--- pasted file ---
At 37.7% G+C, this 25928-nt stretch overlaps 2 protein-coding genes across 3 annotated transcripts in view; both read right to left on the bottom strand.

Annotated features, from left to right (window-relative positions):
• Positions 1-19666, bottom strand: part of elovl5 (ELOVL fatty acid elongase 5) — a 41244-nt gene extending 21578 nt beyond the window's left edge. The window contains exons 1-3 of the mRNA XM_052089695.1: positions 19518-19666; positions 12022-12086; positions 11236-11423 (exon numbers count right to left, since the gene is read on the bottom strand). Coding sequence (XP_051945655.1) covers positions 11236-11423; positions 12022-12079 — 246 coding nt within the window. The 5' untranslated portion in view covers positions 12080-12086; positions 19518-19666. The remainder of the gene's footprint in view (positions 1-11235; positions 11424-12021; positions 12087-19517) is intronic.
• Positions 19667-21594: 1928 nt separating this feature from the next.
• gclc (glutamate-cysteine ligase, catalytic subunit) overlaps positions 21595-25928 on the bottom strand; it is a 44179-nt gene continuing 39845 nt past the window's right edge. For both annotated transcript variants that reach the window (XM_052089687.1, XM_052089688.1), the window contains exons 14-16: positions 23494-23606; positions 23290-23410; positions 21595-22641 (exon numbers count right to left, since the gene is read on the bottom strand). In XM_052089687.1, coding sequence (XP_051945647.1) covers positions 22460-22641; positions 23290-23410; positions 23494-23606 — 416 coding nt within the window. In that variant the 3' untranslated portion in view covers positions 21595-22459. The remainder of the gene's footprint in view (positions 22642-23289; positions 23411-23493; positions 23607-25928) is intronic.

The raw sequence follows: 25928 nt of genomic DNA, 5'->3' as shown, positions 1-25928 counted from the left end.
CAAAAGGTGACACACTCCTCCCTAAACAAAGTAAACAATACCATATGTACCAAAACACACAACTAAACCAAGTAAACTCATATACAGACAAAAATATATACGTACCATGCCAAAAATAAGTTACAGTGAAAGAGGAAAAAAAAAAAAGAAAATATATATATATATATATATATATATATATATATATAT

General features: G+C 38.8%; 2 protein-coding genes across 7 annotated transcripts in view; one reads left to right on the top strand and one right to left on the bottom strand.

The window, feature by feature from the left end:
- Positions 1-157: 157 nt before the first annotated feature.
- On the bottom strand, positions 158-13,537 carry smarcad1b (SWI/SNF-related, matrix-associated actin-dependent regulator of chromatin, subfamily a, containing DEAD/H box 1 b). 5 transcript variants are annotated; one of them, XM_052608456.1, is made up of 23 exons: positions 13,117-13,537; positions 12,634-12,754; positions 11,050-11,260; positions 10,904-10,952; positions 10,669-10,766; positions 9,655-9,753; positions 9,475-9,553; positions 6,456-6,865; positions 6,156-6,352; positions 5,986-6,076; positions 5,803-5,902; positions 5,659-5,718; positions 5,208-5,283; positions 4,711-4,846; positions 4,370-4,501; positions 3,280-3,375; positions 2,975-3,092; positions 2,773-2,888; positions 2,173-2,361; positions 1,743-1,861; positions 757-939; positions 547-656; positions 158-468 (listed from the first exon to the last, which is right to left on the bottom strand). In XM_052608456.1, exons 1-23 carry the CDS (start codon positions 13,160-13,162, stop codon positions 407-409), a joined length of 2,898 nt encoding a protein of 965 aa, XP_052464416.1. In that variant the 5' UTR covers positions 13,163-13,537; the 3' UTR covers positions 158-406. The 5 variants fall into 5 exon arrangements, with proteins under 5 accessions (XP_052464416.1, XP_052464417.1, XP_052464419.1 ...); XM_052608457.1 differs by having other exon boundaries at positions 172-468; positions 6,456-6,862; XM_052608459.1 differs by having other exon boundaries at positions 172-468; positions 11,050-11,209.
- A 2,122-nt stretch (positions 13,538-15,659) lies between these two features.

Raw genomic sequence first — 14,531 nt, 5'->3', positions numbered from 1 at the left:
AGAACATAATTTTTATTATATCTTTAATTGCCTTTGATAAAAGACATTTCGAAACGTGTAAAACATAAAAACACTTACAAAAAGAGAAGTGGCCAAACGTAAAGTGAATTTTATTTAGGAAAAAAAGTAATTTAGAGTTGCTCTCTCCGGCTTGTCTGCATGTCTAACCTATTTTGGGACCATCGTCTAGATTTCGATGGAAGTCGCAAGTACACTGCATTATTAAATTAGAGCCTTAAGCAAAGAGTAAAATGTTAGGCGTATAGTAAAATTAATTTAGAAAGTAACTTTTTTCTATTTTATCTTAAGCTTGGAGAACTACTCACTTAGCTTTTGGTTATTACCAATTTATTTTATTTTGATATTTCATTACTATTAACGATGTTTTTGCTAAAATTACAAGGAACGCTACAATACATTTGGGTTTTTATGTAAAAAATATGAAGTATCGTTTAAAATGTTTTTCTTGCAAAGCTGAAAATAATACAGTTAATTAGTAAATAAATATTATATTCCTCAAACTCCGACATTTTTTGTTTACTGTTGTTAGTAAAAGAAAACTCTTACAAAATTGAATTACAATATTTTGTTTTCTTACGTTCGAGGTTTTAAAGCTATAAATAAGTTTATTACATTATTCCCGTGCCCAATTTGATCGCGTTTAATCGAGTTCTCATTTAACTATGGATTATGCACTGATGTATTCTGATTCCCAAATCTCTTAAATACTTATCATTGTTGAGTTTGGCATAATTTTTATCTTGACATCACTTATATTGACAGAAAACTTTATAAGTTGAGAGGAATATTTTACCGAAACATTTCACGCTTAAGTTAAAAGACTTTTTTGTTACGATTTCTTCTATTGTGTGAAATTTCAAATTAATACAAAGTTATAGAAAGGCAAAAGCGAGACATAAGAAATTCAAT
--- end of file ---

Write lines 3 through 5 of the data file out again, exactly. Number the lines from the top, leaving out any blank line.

• Positions 1-19666, bottom strand: part of elovl5 (ELOVL fatty acid elongase 5) — a 41244-nt gene extending 21578 nt beyond the window's left edge. The window contains exons 1-3 of the mRNA XM_052089695.1: positions 19518-19666; positions 12022-12086; positions 11236-11423 (exon numbers count right to left, since the gene is read on the bottom strand). Coding sequence (XP_051945655.1) covers positions 11236-11423; positions 12022-12079 — 246 coding nt within the window. The 5' untranslated portion in view covers positions 12080-12086; positions 19518-19666. The remainder of the gene's footprint in view (positions 1-11235; positions 11424-12021; positions 12087-19517) is intronic.
• Positions 19667-21594: 1928 nt separating this feature from the next.
• gclc (glutamate-cysteine ligase, catalytic subunit) overlaps positions 21595-25928 on the bottom strand; it is a 44179-nt gene continuing 39845 nt past the window's right edge. For both annotated transcript variants that reach the window (XM_052089687.1, XM_052089688.1), the window contains exons 14-16: positions 23494-23606; positions 23290-23410; positions 21595-22641 (exon numbers count right to left, since the gene is read on the bottom strand). In XM_052089687.1, coding sequence (XP_051945647.1) covers positions 22460-22641; positions 23290-23410; positions 23494-23606 — 416 coding nt within the window. In that variant the 3' untranslated portion in view covers positions 21595-22459. The remainder of the gene's footprint in view (positions 22642-23289; positions 23411-23493; positions 23607-25928) is intronic.